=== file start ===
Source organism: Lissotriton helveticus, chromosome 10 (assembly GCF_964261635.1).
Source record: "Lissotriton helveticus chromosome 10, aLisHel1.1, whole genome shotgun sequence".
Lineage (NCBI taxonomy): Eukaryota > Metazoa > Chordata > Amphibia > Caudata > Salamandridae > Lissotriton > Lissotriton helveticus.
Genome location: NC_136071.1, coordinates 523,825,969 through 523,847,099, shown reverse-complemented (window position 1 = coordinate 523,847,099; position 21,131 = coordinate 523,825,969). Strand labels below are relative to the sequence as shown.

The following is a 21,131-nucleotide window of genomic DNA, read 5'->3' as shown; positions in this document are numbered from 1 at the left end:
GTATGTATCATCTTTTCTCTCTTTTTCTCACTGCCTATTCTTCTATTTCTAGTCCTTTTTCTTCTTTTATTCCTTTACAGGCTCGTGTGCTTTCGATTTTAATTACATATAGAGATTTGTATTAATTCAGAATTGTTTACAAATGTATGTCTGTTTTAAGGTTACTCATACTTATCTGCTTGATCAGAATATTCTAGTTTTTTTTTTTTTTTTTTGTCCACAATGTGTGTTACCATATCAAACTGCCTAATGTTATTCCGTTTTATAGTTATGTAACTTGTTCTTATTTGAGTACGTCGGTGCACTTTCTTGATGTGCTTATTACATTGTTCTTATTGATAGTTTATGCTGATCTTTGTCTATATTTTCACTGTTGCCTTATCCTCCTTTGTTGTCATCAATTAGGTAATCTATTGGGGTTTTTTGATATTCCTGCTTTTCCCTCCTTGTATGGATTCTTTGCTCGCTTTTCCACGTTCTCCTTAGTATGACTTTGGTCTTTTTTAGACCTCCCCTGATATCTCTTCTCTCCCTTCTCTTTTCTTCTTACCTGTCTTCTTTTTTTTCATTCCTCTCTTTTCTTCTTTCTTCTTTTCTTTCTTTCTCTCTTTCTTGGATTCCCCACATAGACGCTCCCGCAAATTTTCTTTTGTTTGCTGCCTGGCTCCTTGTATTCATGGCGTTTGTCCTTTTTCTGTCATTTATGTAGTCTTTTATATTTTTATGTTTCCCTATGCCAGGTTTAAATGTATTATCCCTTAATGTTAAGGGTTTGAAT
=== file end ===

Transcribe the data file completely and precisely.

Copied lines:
Source organism: Lissotriton helveticus, chromosome 10 (assembly GCF_964261635.1).
Source record: "Lissotriton helveticus chromosome 10, aLisHel1.1, whole genome shotgun sequence".
Lineage (NCBI taxonomy): Eukaryota > Metazoa > Chordata > Amphibia > Caudata > Salamandridae > Lissotriton > Lissotriton helveticus.
Genome location: NC_136071.1, coordinates 523,825,969 through 523,847,099, shown reverse-complemented (window position 1 = coordinate 523,847,099; position 21,131 = coordinate 523,825,969). Strand labels below are relative to the sequence as shown.

The following is a 21,131-nucleotide window of genomic DNA, read 5'->3' as shown; positions in this document are numbered from 1 at the left end:
GTATGTATCATCTTTTCTCTCTTTTTCTCACTGCCTATTCTTCTATTTCTAGTCCTTTTTCTTCTTTTATTCCTTTACAGGCTCGTGTGCTTTCGATTTTAATTACATATAGAGATTTGTATTAATTCAGAATTGTTTACAAATGTATGTCTGTTTTAAGGTTACTCATACTTATCTGCTTGATCAGAATATTCTAGTTTTTTTTTTTTTTTTTTGTCCACAATGTGTGTTACCATATCAAACTGCCTAATGTTATTCCGTTTTATAGTTATGTAACTTGTTCTTATTTGAGTACGTCGGTGCACTTTCTTGATGTGCTTATTACATTGTTCTTATTGATAGTTTATGCTGATCTTTGTCTATATTTTCACTGTTGCCTTATCCTCCTTTGTTGTCATCAATTAGGTAATCTATTGGGGTTTTTTGATATTCCTGCTTTTCCCTCCTTGTATGGATTCTTTGCTCGCTTTTCCACGTTCTCCTTAGTATGACTTTGGTCTTTTTTAGACCTCCCCTGATATCTCTTCTCTCCCTTCTCTTTTCTTCTTACCTGTCTTCTTTTTTTTCATTCCTCTCTTTTCTTCTTTCTTCTTTTCTTTCTTTCTCTCTTTCTTGGATTCCCCACATAGACGCTCCCGCAAATTTTCTTTTGTTTGCTGCCTGGCTCCTTGTATTCATGGCGTTTGTCCTTTTTCTGTCATTTATGTAGTCTTTTATATTTTTATGTTTCCCTATGCCAGGTTTAAATGTATTATCCCTTAATGTTAAGGGTTTGAAT